solutions - Introductory Course Fourier Analysis and its...

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Unformatted text preview: Introductory Course: Fourier Analysis and its many uses Solutions - Exercises 16.1-16.5, 16.9, 16.12, 16.13, 16.15, 16.16, 16.17, 16.20, 16.21, 16.23 from “A First Look at Fourier Analysis” by T.W. K¨ orner (prepared by Mihai Stoiciu) Exercise 16.1. i) Take P ( t ) = f ( n ) (0) n ! t n + f ( n- 1) (0) ( n- 1) ! t n- 1 + ··· + f (0) . ii) Note first that g (0) = g (0) = ··· = g ( n ) (0) = 0. Since g (0) = g ( t ) = 0 it follows from Rolle’s theorem that there exists a c 1 ∈ (0 , t ) such that g ( c 1 ) = 0. Observe now that g (0) = g ( c 1 ) = 0 so Rolle’s theorem implies that there exists a c 2 ∈ (0 , c 1 ) such that g 00 ( c 2 ) = 0. Repeating this procedure ( n + 1) times we get that there exists c = c n +1 ∈ (0 , t ) such that g ( n +1) ( c ) = 0. This immediately implies f ( t ) = P ( t ) + f ( n +1) ( c ) ( n +1)! t n +1 . Exercise 16.2. A polynomial P of degree at most (2 n + 1) with prescribed val- ues for P (0) , P (0) , ... P ( n ) (0) , P (1) , P (1) , ... P ( n ) (1) can be obtained by taking a linear combination of the polynomials 1 k ! x k ( x- 1) n +1 , 0 ≤ k ≤ n and 1 k ! x n +1 ( x- 1) k , 0 ≤ k ≤ n . We prove now that P is unique. Let Q be a polynomial of degree at most (2 n + 1) such that P (0) = Q (0) , P (0) = Q (0) , ...P ( n ) (0) = Q ( n ) (0) , P (1) = Q (1) , P (1) = Q (1) , ... P ( n ) (1) = Q ( n ) (1). R = P- Q is a polynomial of degree at most 2 n + 1 and R (0) = R (0) = ··· = R ( n ) (0) = R (1) = R (1) = ··· = R ( n ) (1) = 0. Therefore the polynomials X n +1 and ( X- 1) n +1 divide R and since deg R ≤ 2 n + 1 we obtain R = 0. Let P be the unique polynomial of degree at most (2 n + 1) such that P (0) = f (0) , P (0) = f (0) , ... P ( n ) (0) = f ( n ) (0) , P (1) = f (1) , P (1) = f (1) , ... P ( n ) (1) = f ( n ) (1). For a fixed y ∈ (0 , 1) let g ( x ) = f ( x )- P ( x )- f ( y )- P ( y ) y n +1 ( y- 1) n +1 x n +1 ( x- 1) n +1 Let’s observe that g (0) = g (0) = ··· = g ( n ) (0) = 0 and g (1) = g (1) = ··· = g ( n ) (1) = 0. Furthermore g (0) = g ( y ) = g (1) = 0. Therefore, from Rolle’s theorem it follows that there exists two points c 1 1 ∈ (0 , y ) and c 1 2 ∈ ( y, 1) such that g ( c 1 1 ) = g ( c 1 2 ) = 0. Since g (0) = g (1) = 0 we can apply Rolle’s theorem again and we get three points c 2 1 ∈ (0 , c 1 1 ) , c 2 2 ∈ ( c 1 1 , c 1 2 ) and c 2 3 ∈ ( c 1 2 , 1) such that g 00 ( c 2 1 ) = g 00 ( c 2 2 ) = g 00 ( c 2 3 ) = 0. Repeating this procedure ( n + 1) times we get ( n + 2) points c n +1 1 , c n +1 2 , ... c n +1 n +2 ∈ (0 , 1) such that g ( n +1) ( c n +1 1 ) = g ( n +1) ( c n +1 2 ) = ··· = g ( n +1) ( c n +1 n +2 ) = 0. Now we can apply Rolle’s theorem again and we get ( n + 1) points c n +2 1 ∈ ( c n +1 1 , c n +1 2 ) , c n +2 2 ∈ ( c n +1 2 , c n +1 3 ) , ... c n +2 n +1 ∈ ( c n +1 n +1 , c n +1 n +2 ) 1 such that g ( n +2) ( c n +2 1 ) = g ( n +2) ( c n +2 2 ) = ··· = g ( n +2) ( c n +2 n +1 ) = 0. Repeating this procedure) = 0....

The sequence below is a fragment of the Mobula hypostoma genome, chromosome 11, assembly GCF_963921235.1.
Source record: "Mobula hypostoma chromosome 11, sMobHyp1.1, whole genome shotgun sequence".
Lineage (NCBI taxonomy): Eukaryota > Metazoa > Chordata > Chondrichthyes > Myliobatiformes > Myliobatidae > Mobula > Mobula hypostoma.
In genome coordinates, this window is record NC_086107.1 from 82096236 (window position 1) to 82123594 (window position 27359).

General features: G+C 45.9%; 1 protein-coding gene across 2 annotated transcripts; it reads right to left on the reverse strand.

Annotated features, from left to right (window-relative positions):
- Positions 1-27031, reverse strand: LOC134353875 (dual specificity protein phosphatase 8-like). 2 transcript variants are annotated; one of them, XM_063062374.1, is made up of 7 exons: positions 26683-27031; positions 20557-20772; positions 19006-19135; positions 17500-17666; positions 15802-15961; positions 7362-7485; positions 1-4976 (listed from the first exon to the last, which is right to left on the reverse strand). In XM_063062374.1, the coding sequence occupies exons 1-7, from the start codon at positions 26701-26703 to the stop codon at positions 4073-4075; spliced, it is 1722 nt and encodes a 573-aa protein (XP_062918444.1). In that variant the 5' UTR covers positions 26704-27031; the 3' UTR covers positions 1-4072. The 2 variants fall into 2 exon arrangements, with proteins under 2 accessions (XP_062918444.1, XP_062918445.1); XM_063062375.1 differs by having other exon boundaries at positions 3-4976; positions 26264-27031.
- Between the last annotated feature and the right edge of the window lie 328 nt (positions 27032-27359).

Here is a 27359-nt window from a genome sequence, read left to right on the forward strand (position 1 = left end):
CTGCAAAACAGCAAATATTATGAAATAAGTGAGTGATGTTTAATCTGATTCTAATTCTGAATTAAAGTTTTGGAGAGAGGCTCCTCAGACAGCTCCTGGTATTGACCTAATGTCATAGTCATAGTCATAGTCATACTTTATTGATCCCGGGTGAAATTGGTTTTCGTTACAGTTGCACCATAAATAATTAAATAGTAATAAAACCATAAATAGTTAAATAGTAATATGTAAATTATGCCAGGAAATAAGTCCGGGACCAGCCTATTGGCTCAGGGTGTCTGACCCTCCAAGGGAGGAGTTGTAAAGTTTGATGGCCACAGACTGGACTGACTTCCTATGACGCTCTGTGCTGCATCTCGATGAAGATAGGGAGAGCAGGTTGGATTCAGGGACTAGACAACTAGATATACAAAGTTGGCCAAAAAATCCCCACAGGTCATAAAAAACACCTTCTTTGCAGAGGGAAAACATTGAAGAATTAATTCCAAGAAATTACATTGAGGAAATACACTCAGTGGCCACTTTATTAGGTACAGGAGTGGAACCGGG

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This note was uploaded on 01/31/2011 for the course MATH 201b taught by Professor Groah during the Fall '08 term at UC Davis.

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solutions - Introductory Course Fourier Analysis and its...

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